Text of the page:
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On these passages

mus ille Episcopus aliquem ex Apostolis, vel
Apostolicis viris, qui tamen cum Apostolis
perseveraverit, habuerit auctorem et anteces-
sorem. Hoc enim modo ecclesiæ Apostolicæ
census suos deferunt *.
of Irenæus and Tertullian, Pearson and
Bingham have observed as follows: Erant
quidem successiones Episcoporum in Apos-
tolicis ecclesiis a veteribus observatæ, et ad
catholicæ doctrinæ traditionem adversus hæ-
reticorum deliria comprobandam usurpatæ ;
ex quibus argumentum a Patribus confectum
est irrefragabile, cui hæretici nunquam res-
pondere ausi sunt f. “ This implies that
the Apostles, as they founded Churches,
settled Bishops in them; and that this might
be proved from the records and archives of
every Church, the most of which were pro-
bably then remaining, when Tertullian made
this challenge to all Hereticks, and appealed
to these original records in behalf of the
catholick Church I."

a

In this manner Metaphrastes says the Church of Britain was established: επιμεινας

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* De præscript, C. 32, + De successione primorum Romæ Episcoporum, Cap. III.

. Antiquities of the Christian Church, B. II. ch. i. $. &.

τε εν Βρετανια, – και εκκλησιας συστησαμενος, επισκοπους τε και πρεσβυτερους και διακονους χειροτονησας, &c. though he was mistaken in his account of the author of these appointments,

The following authorities for St. Paul's appointment of Aristobulus are quoted by Usher. Aristobulum quoque, cujus ipse in epistola ad Romanos (xvi. 10.) meminit, Britannorum episcopum a Paulo ordinatum, in Menæis Græcorum invenio: ubi Aristobuli ad 15 mum diem Martii, hujusmodi fit commemoratio.

Ουτος ην είς των εβδομηκοντα μαθητων ηκολουθησε δε τω αγιω Αποστολο Παυλω, κηρυττων το ευαγγελιον, εις πασαν την οικουμενην διακονων αυτω" υφ' ου και χειροτονείται επισκοπος εις την των Βρεττανων χωραν -όδεν και εκκλησιας σοστησαμενος, και πρεσβυτερους και διακονους εν αυτη καταστησας, ετελειωθη. Similiter et apud Dorotheum in Synopsi Aristobulum Episcopum Britanniæ factum fuisse legimus, (Britann. Eccles. Antiq. p. 9.)

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ΙΙ.

On the testimony of Gildas,

THE involved language of Gildas has led to much misapprehension of his meaning in

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the passage, which defines the time of the first introduction of the Gospel into Britain : -as in the following account of the passage. 66 After the black frost of a very severe “ winter, Christ, the sun of righteousness “ warmed our country with the rays of his

heavenly doctrine, although the Senate or “ Parliament of Rome resisted and endea“ voured to stop the progress of the Gospel.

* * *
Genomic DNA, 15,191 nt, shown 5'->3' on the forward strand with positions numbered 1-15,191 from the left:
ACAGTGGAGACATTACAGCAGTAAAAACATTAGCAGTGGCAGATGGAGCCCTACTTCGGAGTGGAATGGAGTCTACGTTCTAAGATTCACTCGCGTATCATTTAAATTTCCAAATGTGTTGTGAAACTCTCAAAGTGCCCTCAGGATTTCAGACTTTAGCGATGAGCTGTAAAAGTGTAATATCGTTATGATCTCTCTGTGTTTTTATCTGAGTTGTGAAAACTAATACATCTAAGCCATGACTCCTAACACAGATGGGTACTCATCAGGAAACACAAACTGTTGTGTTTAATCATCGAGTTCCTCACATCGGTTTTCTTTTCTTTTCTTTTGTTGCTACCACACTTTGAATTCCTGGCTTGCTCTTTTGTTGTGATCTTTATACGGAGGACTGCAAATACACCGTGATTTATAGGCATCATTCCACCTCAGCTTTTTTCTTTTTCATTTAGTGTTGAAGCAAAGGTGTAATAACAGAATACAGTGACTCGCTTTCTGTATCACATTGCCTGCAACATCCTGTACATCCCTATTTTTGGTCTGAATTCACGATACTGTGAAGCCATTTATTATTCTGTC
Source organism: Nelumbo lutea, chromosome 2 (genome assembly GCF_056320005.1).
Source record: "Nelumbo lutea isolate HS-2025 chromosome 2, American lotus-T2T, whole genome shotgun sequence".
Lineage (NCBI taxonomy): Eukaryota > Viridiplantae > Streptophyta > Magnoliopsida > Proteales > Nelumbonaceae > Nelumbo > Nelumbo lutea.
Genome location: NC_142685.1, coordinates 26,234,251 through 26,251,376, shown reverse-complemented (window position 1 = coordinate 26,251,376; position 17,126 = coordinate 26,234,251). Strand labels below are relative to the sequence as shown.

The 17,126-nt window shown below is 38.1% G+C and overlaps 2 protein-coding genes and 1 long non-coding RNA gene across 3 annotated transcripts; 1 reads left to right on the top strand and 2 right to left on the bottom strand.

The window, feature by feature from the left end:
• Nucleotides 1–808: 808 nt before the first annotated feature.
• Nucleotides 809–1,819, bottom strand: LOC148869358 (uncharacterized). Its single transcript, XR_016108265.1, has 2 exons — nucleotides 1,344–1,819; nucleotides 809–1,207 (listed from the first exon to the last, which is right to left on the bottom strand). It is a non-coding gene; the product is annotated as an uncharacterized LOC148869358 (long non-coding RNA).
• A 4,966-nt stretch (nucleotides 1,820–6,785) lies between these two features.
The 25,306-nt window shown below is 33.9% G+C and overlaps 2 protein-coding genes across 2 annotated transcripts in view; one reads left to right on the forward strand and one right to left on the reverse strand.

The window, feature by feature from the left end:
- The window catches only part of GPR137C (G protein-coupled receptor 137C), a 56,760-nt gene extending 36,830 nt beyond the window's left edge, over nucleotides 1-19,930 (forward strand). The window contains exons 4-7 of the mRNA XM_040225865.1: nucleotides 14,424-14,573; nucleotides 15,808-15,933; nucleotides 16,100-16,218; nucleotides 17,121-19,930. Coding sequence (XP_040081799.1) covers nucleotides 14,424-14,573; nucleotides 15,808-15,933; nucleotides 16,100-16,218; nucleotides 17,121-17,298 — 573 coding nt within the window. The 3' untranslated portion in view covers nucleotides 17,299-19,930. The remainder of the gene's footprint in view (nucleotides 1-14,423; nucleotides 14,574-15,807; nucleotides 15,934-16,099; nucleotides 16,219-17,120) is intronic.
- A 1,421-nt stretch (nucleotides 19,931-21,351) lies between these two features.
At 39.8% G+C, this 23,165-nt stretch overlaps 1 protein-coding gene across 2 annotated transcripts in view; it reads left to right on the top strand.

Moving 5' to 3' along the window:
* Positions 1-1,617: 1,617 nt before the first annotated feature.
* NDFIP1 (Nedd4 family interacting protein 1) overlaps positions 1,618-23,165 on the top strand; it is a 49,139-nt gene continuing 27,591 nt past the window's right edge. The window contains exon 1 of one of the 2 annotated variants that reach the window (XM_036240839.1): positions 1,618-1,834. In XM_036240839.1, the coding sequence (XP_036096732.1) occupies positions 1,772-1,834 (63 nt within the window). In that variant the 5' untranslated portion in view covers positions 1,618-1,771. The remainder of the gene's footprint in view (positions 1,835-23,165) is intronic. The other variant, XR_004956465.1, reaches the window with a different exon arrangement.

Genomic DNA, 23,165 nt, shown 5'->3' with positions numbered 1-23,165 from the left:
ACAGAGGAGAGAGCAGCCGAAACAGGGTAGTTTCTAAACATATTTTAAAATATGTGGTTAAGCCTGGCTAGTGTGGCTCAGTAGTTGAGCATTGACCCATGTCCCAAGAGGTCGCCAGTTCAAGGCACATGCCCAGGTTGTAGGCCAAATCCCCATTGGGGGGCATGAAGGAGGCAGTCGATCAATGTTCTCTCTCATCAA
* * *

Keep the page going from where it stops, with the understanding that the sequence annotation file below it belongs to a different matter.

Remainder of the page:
- This is the meaning of the whole that “ Gildas says, who wrote his history about “ the year of Christ 546. It is evident “ therefore that the Gospel was first

preached to this island, as soon as the year

of our Lord, 62, or, at furthest, the

66

year 63."

Gildas does not say that the Gospel was introduced into this country in the time of Tiberius, when the Senate opposed the Emperor's will.concerning Christ; but that, at that time, its bright beams were displayed, generally, to the whole world; and afterwards, before the defeat of Boadicéa, to this island. The two diffusions of the light of the Gospel are thus distinguished,

1. Universo orbi

2. Insulæ rigenti, &c.

And these belong to two different periods of time:

1. Summo tempore Tiberii

2. Interea primum, &c.

The general diffusion of the Gospel was in the latter part of Tiberius's reign; the introduction of it into this country, was in the interim of the events mentioned by Gildas. This interim is limited, on one hand, by the event, which is last mentioned by him, viz. the defeat of Boadicea, A.D. 61. and on the other hy events not far distant, such as the defeat of Caractacus, A. D. 51. This interval comprehends not more than ten years. The commencement of the interval is twelve years after the end of Tiberius's reign ; the interim of it includes the ține of St. Paul's imprisonment at Rome, (A D. 57, 58.) and the release of Caractacus's family, as well as of St. Paul, A. D. 58. It does not therefore follow from the testimony of Gildas, that the Gospel was first preached in Britain, “ as soon as the year of our Lord, 62, or at fúrthest the

year 63," but before the year 61. Our old protestant writers sunk the general diffusion of the Gospel in the particular ; the Roman Catholick author of Anglo Saxon Antiquities, reverses this misapprehension of Gildas, and sinks the particular event recorded by Gildas in the general diffusion of Christianity,

For the following observations on Claudia Rufina, Pomponia Græcina, and other converts at Rome, I am indebted to William Williams, Esq. of Ivy Tower, the learned author of Primitive History, the Christian Code, a New Trunslation of the New T'estament, &c.

III,

On the British Converts, Claudia Rufina, and

Pomponia Græcina.

I HAVE been all along of opinion that St. Paul's Claudia came from Britain in the reign of Claudius, and not later than the public entry of Aulus Plautius ; whose wife,

; Pomponia Græcina, became attached to the foreign superstition, such as Christianity was deemed. I beg leave to set down, and remark on the words of Tacitus, Annal. 13, 32, premising that his last words are somewhat mysterious; and that the serious and reserved manners of this Christian Convert,

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